But there have been almost no calls demanding that any "gangsta rap" artists be driven from the airwaves as Mr. Imus was or that the record companies promoting "gangsta rap" be boycotted. Pepsi did drop Ludicrus from its ad campaign after his lyrics angered Oprah Winfrey and also became the subject of a pointed campaign by Fox News's Bill O'Reilly, one of the few media figures who has been willing to take on hate rap foursquare.
But many liberals would do just about anything rather than credit Mr. O'Reilly with any positive role in the culture. Too many of them were until this month busy scrambling for invitations to appear on "Imus in the Morning." Some are now honestly admitting chagrin at their desire to share Imus' microphone: Ana Marie Cox of Time magazine admits she went on the show only "to earn my media-elite merit badge."
As for Mr. Sharpton, while he points out that he has attacked abusive rap music lyrics, he is careful not to advocate doing too much about them. When CNN's Glenn Beck asked him when he would be "trying to get these guys fired from their record contracts as much as you're trying to get Don Imus thrown off the radio," Mr. Sharpton was evasive. "These record companies ought to be hit so that we will take the profit our of [gangsta rap]," he said. But when Mr. Beck asked him specifically about the artists themselves, Mr. Sharpton said the Imus case was different because he was "on a federally regulated radio station and television. If those [artists] were talk show hosts, I'd be marching." Is Mr. Sharpton unaware that gangsta rap has also been played on radio and TV?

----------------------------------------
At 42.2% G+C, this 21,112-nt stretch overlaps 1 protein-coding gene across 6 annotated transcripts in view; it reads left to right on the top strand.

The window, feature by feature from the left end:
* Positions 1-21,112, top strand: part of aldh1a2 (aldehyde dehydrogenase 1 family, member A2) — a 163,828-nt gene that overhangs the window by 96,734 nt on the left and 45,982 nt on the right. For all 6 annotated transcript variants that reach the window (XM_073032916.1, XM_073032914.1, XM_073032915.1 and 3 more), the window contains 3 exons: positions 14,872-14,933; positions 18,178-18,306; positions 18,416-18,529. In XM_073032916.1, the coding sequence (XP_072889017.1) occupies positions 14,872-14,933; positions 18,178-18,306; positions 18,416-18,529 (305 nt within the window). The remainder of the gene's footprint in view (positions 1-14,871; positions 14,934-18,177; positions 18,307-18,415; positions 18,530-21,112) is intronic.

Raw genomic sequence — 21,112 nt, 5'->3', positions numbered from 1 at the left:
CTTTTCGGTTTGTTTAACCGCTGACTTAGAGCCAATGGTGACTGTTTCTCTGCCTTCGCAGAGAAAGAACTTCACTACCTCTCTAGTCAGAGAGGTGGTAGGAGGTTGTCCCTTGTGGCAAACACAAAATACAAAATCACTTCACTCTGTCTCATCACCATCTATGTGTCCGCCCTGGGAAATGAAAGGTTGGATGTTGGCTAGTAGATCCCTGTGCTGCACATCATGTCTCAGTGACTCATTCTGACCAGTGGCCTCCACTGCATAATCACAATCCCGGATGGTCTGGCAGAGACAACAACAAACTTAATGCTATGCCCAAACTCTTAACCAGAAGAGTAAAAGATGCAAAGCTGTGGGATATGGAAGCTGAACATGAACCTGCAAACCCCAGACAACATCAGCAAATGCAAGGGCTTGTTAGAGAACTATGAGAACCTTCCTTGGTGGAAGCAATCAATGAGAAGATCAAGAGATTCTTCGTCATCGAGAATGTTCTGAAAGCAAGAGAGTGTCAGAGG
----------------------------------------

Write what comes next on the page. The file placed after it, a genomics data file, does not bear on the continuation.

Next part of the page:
Ms. Fager, who has herself worked in the recording industry, is opposed to censorship, but says the Federal Communications Commission should enforce existing laws that ban, for example, broadcast radio stations from playing the most outrageous material before 10 p.m. "I do not believe we are supposed to sit still while young women are dehumanized, infected with HIV and abused by young men programmed to think of women as nothing but sex toys," she told New York's Daily News. "That's immoral and cowardly."
Here's hoping the whole Imus affair spurs not just more clarity but less cowardice when it comes to other aspects of what Mr. Obama calls our "coarsening of the culture." Mr. Imus is history for now. But the most offensive rap artists are still growing strong. Accountability for misogynistic and racist remarks should apply equally to Don Imus and Snoop Dogg.